BUSH: Yes.

QUESTION: Will it have been worth it, even if you lose your job because of it?

BUSH: I don’t plan on losing my job. I plan on telling the American people that I’ve got a plan to win the war on terror. And I believe they’ll stay with me. They understand the stakes. Look, nobody likes to see dead people on their television screens. I don’t. It’s a tough time for the American people to see that. It’s gut-wrenching. One of my hardest parts of my job is to console the family members, who’ve lost their life. It’s a chance to hug and weep and to console, and to remind the loved ones that the sacrifice of their loved one was done in the name of security for America and freedom for the world. One of the things that’s very important, Judy, at least as far as I’m concerned, is to never allow our youngsters to die in vain. And I made that pledge to their parents. Withdrawing from the battlefield of Iraq would be just that, and it’s not going to happen under my watch. The American people may decide to change. That’s democracy. I don’t think so. I don’t think so. And I look forward to making my case. I’m looking forward to the campaign. Now’s the time to talk about winning this war on terror. Now’s the time to make sure that the American people understand the stakes and the historic significance of what we’re doing. —-——————————————-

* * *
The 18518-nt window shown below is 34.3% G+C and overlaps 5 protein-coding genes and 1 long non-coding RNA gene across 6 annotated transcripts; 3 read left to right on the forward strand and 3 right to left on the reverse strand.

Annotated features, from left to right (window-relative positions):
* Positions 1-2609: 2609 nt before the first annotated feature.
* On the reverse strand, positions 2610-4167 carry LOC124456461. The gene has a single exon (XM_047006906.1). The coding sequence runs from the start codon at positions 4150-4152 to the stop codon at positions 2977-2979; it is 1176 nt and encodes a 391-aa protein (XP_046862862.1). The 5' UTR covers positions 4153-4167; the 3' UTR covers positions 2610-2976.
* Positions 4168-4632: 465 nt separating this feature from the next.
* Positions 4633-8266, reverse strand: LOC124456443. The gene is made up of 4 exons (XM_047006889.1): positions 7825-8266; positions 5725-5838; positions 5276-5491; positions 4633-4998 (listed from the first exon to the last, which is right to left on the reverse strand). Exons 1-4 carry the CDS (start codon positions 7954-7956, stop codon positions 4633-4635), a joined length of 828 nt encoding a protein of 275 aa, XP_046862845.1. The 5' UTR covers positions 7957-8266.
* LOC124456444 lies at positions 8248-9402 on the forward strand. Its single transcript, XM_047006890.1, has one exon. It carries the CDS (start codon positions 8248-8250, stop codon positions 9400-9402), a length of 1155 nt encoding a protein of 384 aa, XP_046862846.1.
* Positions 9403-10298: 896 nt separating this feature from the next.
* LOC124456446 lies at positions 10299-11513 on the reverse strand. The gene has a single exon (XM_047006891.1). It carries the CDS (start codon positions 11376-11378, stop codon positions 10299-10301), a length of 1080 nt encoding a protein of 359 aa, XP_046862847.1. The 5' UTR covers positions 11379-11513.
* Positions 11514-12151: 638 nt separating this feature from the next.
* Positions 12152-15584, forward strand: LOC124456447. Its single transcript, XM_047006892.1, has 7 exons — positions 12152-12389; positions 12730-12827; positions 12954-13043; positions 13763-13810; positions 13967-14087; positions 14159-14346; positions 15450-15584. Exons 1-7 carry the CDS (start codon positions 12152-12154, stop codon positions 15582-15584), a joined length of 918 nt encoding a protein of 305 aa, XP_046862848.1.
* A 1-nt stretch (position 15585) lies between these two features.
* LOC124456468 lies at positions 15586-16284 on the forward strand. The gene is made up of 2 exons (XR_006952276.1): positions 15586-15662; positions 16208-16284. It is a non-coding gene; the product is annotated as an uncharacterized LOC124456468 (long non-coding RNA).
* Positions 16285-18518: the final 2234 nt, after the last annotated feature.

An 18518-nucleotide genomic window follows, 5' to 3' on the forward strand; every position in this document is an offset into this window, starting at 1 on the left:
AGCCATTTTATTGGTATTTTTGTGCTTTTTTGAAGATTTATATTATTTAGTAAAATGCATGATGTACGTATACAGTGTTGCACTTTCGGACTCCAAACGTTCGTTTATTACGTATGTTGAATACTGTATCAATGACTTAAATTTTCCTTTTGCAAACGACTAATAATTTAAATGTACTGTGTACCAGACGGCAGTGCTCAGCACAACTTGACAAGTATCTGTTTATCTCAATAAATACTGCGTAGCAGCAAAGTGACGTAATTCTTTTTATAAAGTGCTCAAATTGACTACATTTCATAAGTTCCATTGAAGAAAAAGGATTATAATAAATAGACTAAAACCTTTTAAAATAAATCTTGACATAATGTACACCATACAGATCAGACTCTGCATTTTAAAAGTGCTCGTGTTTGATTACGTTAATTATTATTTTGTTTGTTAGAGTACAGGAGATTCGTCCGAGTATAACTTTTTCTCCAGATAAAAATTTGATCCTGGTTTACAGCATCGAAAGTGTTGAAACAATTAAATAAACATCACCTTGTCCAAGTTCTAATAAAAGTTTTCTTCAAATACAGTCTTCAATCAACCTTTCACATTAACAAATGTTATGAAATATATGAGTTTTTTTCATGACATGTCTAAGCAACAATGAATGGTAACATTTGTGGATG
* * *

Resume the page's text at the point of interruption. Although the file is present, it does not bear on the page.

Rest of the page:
• Russell Mokhiber, editor of Corporate Crime Reporter.
  • Robert Dreyfuss, investigative reporter and contributing editor at Mother Jones, the Nation and American Prospect and author of a new blog on TomPaine.com.